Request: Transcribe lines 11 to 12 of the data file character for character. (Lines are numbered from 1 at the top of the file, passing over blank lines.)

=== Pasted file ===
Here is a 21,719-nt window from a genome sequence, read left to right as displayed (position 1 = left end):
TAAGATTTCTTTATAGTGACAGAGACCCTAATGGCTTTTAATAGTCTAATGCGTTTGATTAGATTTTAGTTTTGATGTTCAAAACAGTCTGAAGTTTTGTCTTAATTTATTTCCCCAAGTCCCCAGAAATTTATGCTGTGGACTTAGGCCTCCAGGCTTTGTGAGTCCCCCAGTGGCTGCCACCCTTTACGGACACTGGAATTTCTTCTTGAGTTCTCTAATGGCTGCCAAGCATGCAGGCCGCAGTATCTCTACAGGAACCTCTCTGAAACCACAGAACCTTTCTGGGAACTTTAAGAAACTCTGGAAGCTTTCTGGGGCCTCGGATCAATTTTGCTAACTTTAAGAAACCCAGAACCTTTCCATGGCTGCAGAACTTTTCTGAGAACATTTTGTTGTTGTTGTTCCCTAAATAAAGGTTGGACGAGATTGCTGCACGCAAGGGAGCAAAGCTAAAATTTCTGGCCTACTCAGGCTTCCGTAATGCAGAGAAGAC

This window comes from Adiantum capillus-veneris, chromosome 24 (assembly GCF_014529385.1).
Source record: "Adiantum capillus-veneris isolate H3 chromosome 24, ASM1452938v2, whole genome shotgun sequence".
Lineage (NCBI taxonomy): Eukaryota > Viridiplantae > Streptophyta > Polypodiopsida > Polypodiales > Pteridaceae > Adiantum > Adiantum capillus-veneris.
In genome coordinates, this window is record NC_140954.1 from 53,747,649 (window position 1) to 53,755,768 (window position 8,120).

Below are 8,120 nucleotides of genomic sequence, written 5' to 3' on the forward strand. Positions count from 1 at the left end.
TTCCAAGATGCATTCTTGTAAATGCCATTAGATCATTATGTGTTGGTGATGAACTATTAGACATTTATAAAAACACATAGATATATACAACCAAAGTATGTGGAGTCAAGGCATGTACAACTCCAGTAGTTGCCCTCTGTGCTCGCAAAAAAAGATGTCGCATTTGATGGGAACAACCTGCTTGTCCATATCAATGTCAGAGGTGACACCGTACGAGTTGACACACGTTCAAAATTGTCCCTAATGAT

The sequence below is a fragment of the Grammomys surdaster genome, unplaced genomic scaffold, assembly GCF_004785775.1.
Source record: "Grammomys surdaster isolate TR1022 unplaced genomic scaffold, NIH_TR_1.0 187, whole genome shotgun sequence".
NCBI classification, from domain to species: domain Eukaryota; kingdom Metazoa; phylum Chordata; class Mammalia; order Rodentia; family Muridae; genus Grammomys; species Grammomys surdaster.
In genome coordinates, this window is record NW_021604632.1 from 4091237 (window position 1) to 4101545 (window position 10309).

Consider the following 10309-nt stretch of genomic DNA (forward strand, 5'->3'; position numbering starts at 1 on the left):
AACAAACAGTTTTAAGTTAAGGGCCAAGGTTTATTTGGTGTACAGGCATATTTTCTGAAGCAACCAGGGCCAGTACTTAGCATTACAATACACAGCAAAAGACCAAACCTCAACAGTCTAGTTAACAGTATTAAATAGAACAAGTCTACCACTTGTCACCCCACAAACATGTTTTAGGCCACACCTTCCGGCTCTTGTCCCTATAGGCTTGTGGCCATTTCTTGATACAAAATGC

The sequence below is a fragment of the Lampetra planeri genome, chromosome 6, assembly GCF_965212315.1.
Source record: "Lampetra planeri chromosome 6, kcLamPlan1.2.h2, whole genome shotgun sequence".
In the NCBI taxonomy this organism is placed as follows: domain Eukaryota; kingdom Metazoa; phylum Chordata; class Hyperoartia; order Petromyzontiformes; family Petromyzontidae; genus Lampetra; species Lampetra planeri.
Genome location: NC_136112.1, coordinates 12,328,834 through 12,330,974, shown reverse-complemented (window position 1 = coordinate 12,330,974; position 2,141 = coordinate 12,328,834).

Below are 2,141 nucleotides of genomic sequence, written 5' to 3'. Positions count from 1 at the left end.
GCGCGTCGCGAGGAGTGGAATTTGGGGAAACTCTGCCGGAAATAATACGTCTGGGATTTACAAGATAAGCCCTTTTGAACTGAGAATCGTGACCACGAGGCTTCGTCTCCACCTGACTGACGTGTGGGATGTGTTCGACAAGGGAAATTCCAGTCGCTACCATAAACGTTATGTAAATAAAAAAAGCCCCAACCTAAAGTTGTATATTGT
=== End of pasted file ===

NCBI classification, from domain to species: domain Eukaryota; kingdom Metazoa; phylum Chordata; class Mammalia; order Rodentia; family Muridae; genus Grammomys; species Grammomys surdaster.
In genome coordinates, this window is record NW_021604632.1 from 4091237 (window position 1) to 4101545 (window position 10309).